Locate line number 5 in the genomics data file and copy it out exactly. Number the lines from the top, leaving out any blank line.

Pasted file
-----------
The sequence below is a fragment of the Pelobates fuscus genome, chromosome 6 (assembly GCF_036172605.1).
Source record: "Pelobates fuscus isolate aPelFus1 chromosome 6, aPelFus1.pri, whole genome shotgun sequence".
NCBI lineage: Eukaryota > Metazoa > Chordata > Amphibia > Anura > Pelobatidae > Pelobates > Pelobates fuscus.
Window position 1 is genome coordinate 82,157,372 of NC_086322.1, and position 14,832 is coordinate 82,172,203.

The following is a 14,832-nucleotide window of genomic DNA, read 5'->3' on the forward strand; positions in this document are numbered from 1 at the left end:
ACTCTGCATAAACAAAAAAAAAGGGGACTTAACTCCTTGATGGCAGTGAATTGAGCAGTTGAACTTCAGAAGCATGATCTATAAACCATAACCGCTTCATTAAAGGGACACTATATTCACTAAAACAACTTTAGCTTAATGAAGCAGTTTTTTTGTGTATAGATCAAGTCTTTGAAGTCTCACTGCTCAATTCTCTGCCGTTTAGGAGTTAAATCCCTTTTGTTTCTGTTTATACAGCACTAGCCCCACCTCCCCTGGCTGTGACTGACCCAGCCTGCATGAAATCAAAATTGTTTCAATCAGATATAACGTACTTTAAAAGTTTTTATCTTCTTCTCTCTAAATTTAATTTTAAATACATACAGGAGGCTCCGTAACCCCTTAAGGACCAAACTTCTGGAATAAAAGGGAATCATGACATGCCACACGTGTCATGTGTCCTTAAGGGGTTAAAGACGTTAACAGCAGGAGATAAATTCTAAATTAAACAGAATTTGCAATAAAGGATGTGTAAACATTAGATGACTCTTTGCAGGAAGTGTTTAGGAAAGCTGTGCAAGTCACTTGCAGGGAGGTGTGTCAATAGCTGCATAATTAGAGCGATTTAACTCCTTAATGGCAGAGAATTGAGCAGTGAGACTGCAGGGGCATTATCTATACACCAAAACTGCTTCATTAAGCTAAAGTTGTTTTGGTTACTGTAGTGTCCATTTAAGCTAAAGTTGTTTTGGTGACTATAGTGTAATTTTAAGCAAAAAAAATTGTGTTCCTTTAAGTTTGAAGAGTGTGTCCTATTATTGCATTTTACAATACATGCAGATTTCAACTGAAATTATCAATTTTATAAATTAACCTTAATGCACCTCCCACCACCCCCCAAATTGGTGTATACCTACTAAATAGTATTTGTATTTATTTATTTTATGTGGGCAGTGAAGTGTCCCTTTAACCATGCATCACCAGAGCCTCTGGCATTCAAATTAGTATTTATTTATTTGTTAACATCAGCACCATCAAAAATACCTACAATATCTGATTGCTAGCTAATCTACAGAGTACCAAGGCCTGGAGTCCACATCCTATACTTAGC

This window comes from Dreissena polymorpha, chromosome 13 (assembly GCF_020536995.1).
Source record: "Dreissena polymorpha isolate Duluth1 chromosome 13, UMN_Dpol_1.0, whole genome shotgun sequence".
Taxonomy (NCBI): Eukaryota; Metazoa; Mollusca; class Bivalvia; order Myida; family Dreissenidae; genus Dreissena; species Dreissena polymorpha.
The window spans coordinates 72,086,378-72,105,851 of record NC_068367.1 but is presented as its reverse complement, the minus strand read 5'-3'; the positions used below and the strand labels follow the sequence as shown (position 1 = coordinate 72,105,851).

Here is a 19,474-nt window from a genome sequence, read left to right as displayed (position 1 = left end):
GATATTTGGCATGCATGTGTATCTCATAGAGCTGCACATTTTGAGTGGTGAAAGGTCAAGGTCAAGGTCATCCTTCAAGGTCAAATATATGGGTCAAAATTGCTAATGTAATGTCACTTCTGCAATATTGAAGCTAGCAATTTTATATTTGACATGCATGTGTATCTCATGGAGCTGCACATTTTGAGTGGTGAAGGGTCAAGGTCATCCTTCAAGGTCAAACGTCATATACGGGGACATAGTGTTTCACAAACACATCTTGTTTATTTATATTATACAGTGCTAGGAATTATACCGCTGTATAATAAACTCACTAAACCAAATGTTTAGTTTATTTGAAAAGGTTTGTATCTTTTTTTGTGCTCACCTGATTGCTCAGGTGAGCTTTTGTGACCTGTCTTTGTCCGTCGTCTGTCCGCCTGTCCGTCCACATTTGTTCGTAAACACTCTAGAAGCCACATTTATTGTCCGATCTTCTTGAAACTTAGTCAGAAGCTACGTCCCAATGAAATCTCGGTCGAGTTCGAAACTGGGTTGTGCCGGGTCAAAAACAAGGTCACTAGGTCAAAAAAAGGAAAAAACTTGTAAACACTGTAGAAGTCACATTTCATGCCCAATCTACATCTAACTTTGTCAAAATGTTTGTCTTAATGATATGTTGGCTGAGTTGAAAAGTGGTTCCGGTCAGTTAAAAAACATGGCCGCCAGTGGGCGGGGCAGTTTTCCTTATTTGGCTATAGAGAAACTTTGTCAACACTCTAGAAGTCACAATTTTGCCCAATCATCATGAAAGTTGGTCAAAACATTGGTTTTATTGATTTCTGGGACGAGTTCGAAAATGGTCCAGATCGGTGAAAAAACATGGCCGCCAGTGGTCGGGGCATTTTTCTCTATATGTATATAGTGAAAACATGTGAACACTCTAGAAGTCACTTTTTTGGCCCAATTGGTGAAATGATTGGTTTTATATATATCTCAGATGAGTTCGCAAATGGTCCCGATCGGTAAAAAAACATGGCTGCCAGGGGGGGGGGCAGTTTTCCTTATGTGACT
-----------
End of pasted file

The following is a 14,832-nucleotide window of genomic DNA, read 5'->3' on the forward strand; positions in this document are numbered from 1 at the left end: